Home > Sports betting > Minnesota sports betting bill dead at end of chaotic, marathon day

Minnesota sports betting bill dead at end of chaotic, marathon day

| By Jill R. Dorson | Reading Time: 3 minutes
A chaotic marathon legislative session ended on Sunday (19 May) in Minnesota without legal sports betting being considered. Before the calendar turned to 2024, Minnesota was among four US states that stakeholders believed had a real shot to legalise.
st paul minnesota no sports betting

Instead, Minnesota’s session has been marred by the arrest of a state senator and mired in partisan politics. Although the house voted to convene on Monday (20 May) at 10am, the senate is adjourned for the session. In the final days, the DFL and Republicans called each other names, had shouting matches on the floor,and filibustered. Both chambers met in extended sessions – some going as late as 5am – beginning last week.

Over the weekend, an omnibus bill was created and included many key issues in an effort to get a vote on some issues. Sports betting is not believed to be in the bill, although lawmakers were unsure.

“Why don’t you go through it?” asked Minority Leader Mark Johnson during end-of-session media availability. “Why don’t you look?”


HHR machines were banned

Both parties live streamed post-session media availability.

Lawmakers did ban historic horse racing machines at the state’s race tracks Sunday morning. But the chance for a 39th legal US wagering market evaporated.

This year will be the first since the US Supreme Court overturned the Professional and Amateur Sports Protection Act in 2018 during which no state legalised through a legislature.

Stakeholders enthusiastically pointed to Alabama, Georgia, Minnesota and Missouri as states that could pass legislation in 2024. None did. In Alabama, sports betting was stripped from a comprehensive wagering bill. Lawmakers did not pass the gutted version, which would have created a state lottery and allowed electronic games of chance at certain venues.

In Georgia, a bill passed the senate, but didn’t get out of the house. Legislators in the lower chamber never even debated a bill. In Missouri, the idea to tie legal wagering to video lottery terminals – which has failed repeatedly – persisted. That proposed marriage ultimately killed hope of legislative approval. Missouri’s sports teams are tired of the wait and will likely send the decision to the voters in November.

Minnesota lawmakers plagued by distractions

Minnesota State Representative Zack Stephenson once again carried sports betting in the house. Matt Klein was the champion in the senate. However long-standing issues remained a challenge.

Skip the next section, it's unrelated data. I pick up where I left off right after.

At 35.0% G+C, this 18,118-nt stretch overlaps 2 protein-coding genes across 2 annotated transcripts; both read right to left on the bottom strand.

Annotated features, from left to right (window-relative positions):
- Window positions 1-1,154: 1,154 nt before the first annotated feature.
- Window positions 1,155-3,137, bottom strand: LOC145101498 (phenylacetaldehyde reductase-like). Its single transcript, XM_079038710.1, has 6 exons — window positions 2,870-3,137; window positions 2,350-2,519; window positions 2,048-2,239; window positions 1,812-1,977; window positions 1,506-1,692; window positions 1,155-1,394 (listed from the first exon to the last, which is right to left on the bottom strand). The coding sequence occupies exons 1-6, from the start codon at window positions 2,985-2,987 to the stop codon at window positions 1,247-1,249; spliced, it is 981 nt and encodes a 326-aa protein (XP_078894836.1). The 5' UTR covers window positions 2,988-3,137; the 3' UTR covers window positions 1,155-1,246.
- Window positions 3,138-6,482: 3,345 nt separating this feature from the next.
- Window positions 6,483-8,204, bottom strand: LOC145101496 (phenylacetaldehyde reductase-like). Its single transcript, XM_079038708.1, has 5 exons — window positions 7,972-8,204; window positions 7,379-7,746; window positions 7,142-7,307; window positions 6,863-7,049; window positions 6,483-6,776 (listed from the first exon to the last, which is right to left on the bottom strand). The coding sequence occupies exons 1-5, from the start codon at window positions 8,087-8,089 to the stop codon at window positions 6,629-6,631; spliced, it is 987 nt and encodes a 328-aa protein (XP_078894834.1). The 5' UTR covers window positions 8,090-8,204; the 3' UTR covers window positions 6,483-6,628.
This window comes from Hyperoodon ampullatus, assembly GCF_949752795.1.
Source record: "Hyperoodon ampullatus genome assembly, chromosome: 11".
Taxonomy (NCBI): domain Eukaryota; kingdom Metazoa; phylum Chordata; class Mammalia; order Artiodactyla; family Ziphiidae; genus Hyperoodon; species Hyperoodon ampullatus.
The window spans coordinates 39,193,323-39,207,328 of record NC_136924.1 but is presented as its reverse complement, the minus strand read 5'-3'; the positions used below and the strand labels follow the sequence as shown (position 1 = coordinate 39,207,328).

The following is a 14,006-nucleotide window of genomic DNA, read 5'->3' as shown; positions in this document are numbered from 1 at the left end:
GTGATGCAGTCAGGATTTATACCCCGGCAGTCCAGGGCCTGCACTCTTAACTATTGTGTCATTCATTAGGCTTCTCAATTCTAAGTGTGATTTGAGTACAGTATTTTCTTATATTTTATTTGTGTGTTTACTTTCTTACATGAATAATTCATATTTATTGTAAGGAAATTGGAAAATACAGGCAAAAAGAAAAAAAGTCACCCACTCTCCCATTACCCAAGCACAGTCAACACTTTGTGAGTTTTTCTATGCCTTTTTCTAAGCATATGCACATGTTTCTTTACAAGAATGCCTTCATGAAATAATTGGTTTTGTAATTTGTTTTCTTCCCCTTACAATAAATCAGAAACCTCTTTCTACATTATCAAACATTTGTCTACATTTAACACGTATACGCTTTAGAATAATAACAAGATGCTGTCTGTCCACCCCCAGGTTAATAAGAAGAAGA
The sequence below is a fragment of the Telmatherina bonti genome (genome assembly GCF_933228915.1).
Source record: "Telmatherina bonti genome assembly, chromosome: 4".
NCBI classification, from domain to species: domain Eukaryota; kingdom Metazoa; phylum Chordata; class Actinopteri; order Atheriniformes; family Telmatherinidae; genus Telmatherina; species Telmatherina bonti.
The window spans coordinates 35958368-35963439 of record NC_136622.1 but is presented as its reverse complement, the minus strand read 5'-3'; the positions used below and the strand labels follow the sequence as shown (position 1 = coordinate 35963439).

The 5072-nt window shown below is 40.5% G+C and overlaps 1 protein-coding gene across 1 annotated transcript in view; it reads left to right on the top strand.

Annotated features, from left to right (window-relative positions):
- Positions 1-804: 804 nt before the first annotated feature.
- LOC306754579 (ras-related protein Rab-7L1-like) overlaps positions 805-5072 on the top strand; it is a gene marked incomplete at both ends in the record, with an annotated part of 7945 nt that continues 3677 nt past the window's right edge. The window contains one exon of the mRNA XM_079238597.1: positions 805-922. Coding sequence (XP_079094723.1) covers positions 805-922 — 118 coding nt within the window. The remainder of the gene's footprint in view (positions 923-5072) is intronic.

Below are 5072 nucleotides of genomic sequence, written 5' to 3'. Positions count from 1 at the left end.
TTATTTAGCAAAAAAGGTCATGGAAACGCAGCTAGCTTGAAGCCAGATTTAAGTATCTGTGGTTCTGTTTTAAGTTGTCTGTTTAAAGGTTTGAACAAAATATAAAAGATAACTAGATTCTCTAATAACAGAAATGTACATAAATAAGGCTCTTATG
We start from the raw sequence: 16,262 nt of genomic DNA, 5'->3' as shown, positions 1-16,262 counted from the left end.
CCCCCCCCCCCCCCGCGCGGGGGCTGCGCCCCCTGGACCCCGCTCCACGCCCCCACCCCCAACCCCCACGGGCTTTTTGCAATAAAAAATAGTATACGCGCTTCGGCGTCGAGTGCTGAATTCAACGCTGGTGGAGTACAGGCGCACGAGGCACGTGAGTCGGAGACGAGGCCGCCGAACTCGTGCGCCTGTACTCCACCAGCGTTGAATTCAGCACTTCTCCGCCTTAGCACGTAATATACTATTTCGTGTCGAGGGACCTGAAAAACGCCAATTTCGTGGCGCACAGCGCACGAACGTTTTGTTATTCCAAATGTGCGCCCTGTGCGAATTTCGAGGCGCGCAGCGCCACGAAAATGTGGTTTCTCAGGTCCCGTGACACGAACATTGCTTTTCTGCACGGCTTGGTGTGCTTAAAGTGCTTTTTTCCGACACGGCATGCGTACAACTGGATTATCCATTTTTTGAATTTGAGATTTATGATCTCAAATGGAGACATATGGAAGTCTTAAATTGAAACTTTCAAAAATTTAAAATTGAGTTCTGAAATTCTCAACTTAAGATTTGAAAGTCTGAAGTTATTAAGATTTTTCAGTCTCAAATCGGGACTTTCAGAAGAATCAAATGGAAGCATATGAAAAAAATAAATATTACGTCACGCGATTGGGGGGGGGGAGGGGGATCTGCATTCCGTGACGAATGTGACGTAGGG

Minnesota’s 11 tribal nations would have exclusivity for retail and digital wagering under Stephenson’s bill. But the state’s two race tracks are opposed and continued to push for a piece of the pie or a bigger payout than the $625,000 annually in Stephenson’s bill. By federal law, the tribes already have exclusivity to gambling and operator land-based casinos.

Stephenson was able to solve one issue that arose from a new law in Minnesota last year. The state’s charitable gaming groups make money from pull-tab machines. In the current setup, the state is the biggest winner in terms of pull-tab revenue. Allied Charities of Minnesota was looking to change the way the games are played to increase revenue.

The tribes balked, saying the change would make the pull-tabs too similar to slot machines. Stephenson brokered an agreement that would send $40m to charitable gaming. Because the bill didn’t pass, those groups won’t get the money this year.

Missouri initiative, DC bill last hopes

The road to the final day of the session also included multiple lawsuits between the tracks and tribes. In addition, the Minnesota Racing Commission decided to allow HHR machines at the tracks. In response, Stephenson moved a bill that would ban the machines. All of the distractions have taken time away from focusing on legal sports betting.

In the bigger picture, Missouri and Washington, DC are the only two US jurisdictions with hopes of opening up. Lawmakers in Mississippi tried to expand their market to include digital betting, but failed.

In DC, FanDuel in April took over the lottery’s GambetDC platform, giving bettors an improved option for wagering. But a DC Council bill could further open the market.

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